A Special Thanksgiving Episode, Michelle Obama

Ellen on the Go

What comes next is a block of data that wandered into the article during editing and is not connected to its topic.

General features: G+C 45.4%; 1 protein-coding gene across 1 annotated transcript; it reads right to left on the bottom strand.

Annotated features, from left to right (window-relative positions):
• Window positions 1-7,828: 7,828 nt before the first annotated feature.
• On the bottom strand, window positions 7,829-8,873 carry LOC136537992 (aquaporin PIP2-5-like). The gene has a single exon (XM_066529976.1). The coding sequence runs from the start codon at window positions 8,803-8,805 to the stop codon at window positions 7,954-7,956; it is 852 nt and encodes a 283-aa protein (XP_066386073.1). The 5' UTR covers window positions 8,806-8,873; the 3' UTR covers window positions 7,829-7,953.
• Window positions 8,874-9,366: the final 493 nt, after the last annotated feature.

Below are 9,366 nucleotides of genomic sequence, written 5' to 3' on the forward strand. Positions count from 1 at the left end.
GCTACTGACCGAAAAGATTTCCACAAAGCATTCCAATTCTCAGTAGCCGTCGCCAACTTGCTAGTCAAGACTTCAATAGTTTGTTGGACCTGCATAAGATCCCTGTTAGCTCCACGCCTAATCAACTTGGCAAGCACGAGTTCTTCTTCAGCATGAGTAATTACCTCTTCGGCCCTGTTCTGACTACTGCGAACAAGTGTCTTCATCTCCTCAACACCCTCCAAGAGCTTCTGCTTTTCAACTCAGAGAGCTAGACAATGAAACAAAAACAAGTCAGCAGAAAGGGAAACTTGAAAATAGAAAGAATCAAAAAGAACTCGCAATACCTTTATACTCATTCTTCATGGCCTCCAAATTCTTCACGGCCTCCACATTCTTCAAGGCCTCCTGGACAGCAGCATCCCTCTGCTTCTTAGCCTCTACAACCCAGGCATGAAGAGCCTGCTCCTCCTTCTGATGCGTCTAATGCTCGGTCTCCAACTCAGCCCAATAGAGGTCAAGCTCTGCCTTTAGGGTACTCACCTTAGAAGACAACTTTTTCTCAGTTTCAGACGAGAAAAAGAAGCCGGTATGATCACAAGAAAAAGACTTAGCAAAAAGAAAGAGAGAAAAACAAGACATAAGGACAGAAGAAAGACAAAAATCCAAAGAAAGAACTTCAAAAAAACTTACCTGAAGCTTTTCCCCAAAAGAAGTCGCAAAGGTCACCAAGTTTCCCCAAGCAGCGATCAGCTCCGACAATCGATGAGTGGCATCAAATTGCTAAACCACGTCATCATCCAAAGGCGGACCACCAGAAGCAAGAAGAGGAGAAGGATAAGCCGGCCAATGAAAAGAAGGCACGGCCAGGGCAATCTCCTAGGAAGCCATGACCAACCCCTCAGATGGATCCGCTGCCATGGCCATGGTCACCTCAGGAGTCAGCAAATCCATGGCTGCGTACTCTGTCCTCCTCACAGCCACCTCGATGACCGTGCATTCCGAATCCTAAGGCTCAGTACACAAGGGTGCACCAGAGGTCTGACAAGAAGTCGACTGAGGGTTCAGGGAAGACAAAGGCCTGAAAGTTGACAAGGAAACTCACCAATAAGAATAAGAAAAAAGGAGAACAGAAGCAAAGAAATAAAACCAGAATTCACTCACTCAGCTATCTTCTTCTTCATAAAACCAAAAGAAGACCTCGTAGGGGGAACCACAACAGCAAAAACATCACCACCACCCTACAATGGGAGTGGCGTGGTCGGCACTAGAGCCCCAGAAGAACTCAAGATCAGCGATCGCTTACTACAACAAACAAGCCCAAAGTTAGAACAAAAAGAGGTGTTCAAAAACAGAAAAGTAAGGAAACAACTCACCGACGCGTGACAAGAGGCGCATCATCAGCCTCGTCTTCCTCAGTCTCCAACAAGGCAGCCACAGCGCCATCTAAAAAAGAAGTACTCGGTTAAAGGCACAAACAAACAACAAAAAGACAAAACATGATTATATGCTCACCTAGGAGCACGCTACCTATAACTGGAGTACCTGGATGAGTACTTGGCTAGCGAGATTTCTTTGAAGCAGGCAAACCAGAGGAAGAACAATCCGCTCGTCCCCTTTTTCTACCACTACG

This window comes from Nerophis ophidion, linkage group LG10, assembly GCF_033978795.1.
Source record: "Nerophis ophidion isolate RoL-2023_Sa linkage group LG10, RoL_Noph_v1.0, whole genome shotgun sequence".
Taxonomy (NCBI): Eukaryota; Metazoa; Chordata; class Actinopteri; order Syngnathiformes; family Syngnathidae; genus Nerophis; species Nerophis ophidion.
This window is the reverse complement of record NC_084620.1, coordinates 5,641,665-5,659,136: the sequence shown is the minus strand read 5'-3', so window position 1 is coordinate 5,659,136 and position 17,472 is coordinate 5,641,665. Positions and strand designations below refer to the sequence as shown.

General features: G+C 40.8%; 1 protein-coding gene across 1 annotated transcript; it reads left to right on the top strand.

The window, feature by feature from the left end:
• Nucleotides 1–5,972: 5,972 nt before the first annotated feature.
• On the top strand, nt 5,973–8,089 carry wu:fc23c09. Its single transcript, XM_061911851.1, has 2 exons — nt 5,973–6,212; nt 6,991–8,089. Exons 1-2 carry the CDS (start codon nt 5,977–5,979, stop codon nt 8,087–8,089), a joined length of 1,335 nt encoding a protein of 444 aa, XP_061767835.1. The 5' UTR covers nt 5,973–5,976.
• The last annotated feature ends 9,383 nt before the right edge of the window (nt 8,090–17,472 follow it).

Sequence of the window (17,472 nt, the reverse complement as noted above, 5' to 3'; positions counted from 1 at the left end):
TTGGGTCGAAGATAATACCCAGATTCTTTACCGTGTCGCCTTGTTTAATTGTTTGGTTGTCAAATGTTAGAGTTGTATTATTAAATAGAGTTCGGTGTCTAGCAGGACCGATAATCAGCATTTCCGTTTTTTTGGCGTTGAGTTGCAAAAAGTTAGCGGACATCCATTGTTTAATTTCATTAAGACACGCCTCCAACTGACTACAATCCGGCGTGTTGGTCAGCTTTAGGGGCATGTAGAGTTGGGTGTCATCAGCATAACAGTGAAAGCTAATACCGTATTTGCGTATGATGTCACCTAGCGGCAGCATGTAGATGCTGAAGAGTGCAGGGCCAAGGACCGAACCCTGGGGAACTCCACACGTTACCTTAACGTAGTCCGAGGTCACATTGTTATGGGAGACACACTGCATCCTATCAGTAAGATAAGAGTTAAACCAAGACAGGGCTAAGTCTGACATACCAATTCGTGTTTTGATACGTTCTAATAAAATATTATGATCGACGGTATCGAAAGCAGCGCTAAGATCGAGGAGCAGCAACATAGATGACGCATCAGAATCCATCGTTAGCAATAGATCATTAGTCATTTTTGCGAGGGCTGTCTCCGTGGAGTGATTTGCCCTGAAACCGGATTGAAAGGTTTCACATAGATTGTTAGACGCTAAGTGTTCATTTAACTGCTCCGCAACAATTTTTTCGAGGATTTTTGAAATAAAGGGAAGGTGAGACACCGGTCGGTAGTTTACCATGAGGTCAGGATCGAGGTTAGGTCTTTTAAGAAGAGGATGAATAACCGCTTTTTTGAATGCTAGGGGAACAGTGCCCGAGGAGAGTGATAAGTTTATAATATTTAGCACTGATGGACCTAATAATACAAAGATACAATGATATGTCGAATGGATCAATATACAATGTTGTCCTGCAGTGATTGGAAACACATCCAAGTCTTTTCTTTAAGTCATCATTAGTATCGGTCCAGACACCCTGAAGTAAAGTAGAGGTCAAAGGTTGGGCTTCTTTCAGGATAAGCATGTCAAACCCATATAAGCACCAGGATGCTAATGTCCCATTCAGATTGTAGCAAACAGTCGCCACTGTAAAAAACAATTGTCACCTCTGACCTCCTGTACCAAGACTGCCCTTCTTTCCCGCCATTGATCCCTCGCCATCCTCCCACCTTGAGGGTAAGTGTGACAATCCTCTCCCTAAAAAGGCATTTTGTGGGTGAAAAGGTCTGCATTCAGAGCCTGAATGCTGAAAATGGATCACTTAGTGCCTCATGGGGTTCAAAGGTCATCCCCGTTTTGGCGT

45:36 min | 3 years ago

A Special Thanksgiving Episode, Michelle Obama